The crape myrtle (Lagerstroemia indica) is one of the most commonly planted ornamental trees for home landscapes and urban areas.  By definition, crape myrtle is technically a small tree or large shrub.  Crape myrtle is one of the most popular flowering shrubs/trees grown in Georgia because it provides abundant summer color with minimal maintenance.  Crape myrtle is ideally suited for community plantings since it is long-lived, withstands droughts after becoming established, and is relatively free of disease and insect difficulties.  Flower colors range from red and pink to lavender and white.

During recent years considerable breeding work has resulted in a number of new crape myrtle cultivars.  There are many cultivars on the market that range in height from less than 3 feet to more than 20 feet, making it one of the most versatile plants. Some cultivars can be used as small foundation shrubs while others as specimen trees. Many of the newer cultivars also have improved flower color, better fall leaf color, handsome bark and better cold and disease resistance than the old seedling types.

Crape Myrtle showing dieback of major stems and branches due to excessive pruning.

For strong growth and abundant flowering, plant crape myrtles in full sun. Heavy shade will reduce growth and flowering and will increase disease problems such as sooty mold on the foliage and powdery mildew on the flower buds and young growth. Large shade trees will also compete with the crape myrtle for moisture, causing poor growth and flowering. Lack of sunlight and moisture are common causes of poor growth and flowering.

It is a common misconception that crape myrtles require pruning in order to flower. This is not only false, but has also resulted in virtually millions of plants being pruned very aggressively, a practice commonly referred to as “crape murder.” The most natural and beautiful crape myrtle trees result from limited or no pruning. In addition, aggressive pruning leads to increased suckering (shoots arising from below-ground roots), which is not only undesirable, but it could result in powdery mildew spreading from the suckers to the canopy of the tree.  Aphids are also attracted to the succulent growth, which results from aggressive pruning.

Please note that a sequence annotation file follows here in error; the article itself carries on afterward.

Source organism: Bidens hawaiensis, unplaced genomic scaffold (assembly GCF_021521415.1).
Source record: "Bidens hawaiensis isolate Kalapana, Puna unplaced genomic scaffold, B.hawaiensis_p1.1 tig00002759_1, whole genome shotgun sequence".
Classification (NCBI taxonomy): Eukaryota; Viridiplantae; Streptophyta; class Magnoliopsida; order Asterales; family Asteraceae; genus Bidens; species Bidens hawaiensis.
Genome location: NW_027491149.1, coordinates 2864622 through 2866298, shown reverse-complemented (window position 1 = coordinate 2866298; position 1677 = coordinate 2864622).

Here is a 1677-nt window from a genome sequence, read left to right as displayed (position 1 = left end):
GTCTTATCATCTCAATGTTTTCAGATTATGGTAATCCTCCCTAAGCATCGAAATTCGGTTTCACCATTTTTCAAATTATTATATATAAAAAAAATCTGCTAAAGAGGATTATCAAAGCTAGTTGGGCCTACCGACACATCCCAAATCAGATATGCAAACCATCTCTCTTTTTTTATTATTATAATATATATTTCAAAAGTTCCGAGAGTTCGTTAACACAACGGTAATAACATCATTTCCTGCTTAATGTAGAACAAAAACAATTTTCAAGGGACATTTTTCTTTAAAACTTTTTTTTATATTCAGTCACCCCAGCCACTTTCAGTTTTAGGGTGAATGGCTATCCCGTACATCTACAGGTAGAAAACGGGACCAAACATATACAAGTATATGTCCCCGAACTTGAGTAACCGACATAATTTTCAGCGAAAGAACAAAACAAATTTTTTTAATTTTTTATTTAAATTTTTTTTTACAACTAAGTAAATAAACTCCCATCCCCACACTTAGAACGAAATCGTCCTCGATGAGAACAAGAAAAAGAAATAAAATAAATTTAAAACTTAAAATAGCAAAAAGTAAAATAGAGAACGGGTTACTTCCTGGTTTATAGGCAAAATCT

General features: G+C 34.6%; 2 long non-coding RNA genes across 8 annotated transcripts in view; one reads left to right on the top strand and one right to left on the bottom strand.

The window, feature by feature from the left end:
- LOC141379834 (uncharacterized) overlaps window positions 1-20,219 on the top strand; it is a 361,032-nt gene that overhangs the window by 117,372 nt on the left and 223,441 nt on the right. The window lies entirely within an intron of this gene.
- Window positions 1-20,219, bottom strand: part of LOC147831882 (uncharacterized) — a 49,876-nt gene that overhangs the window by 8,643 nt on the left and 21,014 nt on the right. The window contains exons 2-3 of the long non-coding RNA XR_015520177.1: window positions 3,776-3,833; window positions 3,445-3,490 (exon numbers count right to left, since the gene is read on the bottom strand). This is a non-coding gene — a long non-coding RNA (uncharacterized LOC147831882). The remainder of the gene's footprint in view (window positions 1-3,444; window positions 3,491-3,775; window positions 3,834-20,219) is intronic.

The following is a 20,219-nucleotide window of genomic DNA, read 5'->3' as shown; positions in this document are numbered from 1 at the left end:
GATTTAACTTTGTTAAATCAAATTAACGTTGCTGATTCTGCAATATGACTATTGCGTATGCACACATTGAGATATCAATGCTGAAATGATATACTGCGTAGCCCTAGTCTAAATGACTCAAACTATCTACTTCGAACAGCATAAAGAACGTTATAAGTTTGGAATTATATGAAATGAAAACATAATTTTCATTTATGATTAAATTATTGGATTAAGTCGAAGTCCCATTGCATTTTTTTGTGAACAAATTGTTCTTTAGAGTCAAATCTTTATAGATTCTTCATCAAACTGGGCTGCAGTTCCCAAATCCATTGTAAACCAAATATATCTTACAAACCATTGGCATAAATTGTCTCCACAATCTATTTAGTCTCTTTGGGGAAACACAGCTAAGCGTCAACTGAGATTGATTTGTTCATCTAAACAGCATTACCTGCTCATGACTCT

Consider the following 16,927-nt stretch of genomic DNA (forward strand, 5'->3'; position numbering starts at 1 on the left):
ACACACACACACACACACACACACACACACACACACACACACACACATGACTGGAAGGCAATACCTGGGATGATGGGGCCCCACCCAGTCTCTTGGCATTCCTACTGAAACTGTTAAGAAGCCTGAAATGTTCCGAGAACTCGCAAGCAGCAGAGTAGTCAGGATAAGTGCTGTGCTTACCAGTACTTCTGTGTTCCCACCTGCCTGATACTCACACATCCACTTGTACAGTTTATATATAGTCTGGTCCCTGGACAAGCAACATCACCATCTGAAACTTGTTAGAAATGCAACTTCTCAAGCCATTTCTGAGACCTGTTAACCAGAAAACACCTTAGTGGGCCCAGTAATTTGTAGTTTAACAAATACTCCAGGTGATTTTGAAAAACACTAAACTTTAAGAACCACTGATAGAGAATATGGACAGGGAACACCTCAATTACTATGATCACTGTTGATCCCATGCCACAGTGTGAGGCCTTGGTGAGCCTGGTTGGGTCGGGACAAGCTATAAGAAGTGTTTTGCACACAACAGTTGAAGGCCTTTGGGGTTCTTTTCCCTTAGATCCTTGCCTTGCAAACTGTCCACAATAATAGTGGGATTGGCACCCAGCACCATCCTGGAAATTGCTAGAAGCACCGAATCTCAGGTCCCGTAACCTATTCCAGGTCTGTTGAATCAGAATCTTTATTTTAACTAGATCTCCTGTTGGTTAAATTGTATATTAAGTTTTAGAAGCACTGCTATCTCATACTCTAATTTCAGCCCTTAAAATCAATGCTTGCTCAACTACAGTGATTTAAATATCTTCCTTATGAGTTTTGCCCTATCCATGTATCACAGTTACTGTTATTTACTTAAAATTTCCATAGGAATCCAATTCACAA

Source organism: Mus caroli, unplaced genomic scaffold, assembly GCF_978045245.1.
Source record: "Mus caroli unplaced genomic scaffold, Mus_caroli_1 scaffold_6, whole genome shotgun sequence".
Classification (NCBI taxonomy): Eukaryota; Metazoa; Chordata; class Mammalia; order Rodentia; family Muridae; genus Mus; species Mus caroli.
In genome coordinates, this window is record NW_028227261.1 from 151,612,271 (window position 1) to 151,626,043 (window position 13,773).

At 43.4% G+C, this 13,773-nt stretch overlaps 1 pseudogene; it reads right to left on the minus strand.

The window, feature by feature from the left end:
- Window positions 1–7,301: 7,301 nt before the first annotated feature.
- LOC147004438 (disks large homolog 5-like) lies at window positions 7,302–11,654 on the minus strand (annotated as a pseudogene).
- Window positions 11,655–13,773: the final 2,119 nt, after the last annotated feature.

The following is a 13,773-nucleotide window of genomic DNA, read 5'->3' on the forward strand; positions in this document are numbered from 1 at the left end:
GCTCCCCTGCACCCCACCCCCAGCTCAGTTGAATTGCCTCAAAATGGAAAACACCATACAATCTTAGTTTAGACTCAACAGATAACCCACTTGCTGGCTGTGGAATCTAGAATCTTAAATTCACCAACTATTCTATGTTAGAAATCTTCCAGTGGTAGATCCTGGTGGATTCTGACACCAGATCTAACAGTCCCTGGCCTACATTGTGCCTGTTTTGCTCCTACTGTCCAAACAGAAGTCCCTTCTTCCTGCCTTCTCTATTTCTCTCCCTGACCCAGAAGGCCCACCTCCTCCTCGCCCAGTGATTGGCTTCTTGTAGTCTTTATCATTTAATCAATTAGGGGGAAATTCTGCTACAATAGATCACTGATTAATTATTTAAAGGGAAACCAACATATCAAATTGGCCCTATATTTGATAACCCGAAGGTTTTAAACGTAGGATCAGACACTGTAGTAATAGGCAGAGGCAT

It is far better to plant dwarf, or semi-dwarf varieties which grow to desired mature heights than to continue fighting with a more vigorous, larger cultivar planted in a too-small space.  Choose the right variety for your space, and you’ll rarely have to prune a crape myrtle!  Excessive pruning can shorten the life of a crape myrtle and potentially expose the tree to lethal insects (i.e. ambrosia beetles) and disease.  Another reason not to participate in “crape murder” like your neighbors is that it looks terrible and causes a weak, prolific branching structure that will easily break in the wind and cause branches to hang low—hitting you or your car every time you pass by the tree.  This, in turn, creates a never ending cycle of pruning that ultimately doesn’t solve the problem that you created.  Crape murder unnecessarily creates more work—that’s job security for landscapers who provide this service.  

Crape myrtles in tree form make wonderful accent plants or specimen trees. Many cultivars develop attractive trunks with exfoliating bark that add interest to the winter garden. To develop a young tree’s shape, select three to five radially-spaced stems slightly leaning to the outside, these will become the main trunks. Then remove side branches from these shoots about halfway up their height. As the plant grows taller, lower branches can be removed each year so the canopy begins 3 to 5 feet above ground level. You may need to remove suckers periodically in order to maintain the desired tree shape. The seedheads are an attractive feature and should be left on the tree. As the new growth pushes out in the spring, the seedheads will fall off.  As your crape myrtle tree matures, you can sit back and enjoy the shade, knowing that you don’t have to prune it every year.


Paul Pugliese is the Extension Coordinator and Agricultural & Natural Resources Agent for Bartow County Cooperative Extension, a partnership of The University of Georgia, The U.S. Department of Agriculture, and Bartow County.  For more information and free farm, lawn, or garden publications, call (770) 387-5142 or visit our local website at

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